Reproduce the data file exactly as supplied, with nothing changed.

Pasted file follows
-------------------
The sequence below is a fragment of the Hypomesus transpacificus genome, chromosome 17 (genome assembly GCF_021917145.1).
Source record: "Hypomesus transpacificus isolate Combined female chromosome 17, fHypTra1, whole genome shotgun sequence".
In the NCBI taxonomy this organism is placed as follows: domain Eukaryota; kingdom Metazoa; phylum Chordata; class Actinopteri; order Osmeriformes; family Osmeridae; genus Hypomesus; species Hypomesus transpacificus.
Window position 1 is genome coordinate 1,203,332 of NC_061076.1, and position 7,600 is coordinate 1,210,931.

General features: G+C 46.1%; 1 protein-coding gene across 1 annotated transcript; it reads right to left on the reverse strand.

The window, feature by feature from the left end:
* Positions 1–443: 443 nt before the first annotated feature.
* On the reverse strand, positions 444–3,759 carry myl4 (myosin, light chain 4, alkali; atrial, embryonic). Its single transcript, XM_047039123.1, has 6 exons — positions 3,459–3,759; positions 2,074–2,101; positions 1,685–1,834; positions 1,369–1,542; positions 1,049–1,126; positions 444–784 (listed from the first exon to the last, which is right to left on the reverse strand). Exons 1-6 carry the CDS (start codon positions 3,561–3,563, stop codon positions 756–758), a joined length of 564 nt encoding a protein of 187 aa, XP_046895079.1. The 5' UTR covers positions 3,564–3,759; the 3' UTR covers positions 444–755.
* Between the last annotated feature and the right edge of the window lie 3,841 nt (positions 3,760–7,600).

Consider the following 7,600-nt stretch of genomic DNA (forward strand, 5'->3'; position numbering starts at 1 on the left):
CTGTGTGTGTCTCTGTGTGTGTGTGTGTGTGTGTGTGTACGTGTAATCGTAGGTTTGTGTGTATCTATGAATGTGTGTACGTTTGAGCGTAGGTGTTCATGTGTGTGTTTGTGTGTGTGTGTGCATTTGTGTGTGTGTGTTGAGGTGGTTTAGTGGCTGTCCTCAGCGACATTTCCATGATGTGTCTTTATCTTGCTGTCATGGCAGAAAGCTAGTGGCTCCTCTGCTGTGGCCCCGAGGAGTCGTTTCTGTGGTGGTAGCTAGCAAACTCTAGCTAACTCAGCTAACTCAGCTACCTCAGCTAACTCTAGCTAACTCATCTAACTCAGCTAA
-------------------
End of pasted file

The sequence below is a fragment of the Hypomesus transpacificus genome, chromosome 17 (genome assembly GCF_021917145.1).
Source record: "Hypomesus transpacificus isolate Combined female chromosome 17, fHypTra1, whole genome shotgun sequence".
In the NCBI taxonomy this organism is placed as follows: domain Eukaryota; kingdom Metazoa; phylum Chordata; class Actinopteri; order Osmeriformes; family Osmeridae; genus Hypomesus; species Hypomesus transpacificus.
Window position 1 is genome coordinate 1,203,332 of NC_061076.1, and position 7,600 is coordinate 1,210,931.

General features: G+C 46.1%; 1 protein-coding gene across 1 annotated transcript; it reads right to left on the reverse strand.

The window, feature by feature from the left end:
* Positions 1–443: 443 nt before the first annotated feature.
* On the reverse strand, positions 444–3,759 carry myl4 (myosin, light chain 4, alkali; atrial, embryonic). Its single transcript, XM_047039123.1, has 6 exons — positions 3,459–3,759; positions 2,074–2,101; positions 1,685–1,834; positions 1,369–1,542; positions 1,049–1,126; positions 444–784 (listed from the first exon to the last, which is right to left on the reverse strand). Exons 1-6 carry the CDS (start codon positions 3,561–3,563, stop codon positions 756–758), a joined length of 564 nt encoding a protein of 187 aa, XP_046895079.1. The 5' UTR covers positions 3,564–3,759; the 3' UTR covers positions 444–755.
* Between the last annotated feature and the right edge of the window lie 3,841 nt (positions 3,760–7,600).

Consider the following 7,600-nt stretch of genomic DNA (forward strand, 5'->3'; position numbering starts at 1 on the left):
CTGTGTGTGTCTCTGTGTGTGTGTGTGTGTGTGTGTGTACGTGTAATCGTAGGTTTGTGTGTATCTATGAATGTGTGTACGTTTGAGCGTAGGTGTTCATGTGTGTGTTTGTGTGTGTGTGTGCATTTGTGTGTGTGTGTTGAGGTGGTTTAGTGGCTGTCCTCAGCGACATTTCCATGATGTGTCTTTATCTTGCTGTCATGGCAGAAAGCTAGTGGCTCCTCTGCTGTGGCCCCGAGGAGTCGTTTCTGTGGTGGTAGCTAGCAAACTCTAGCTAACTCAGCTAACTCAGCTACCTCAGCTAACTCTAGCTAACTCATCTAACTCAGCTAA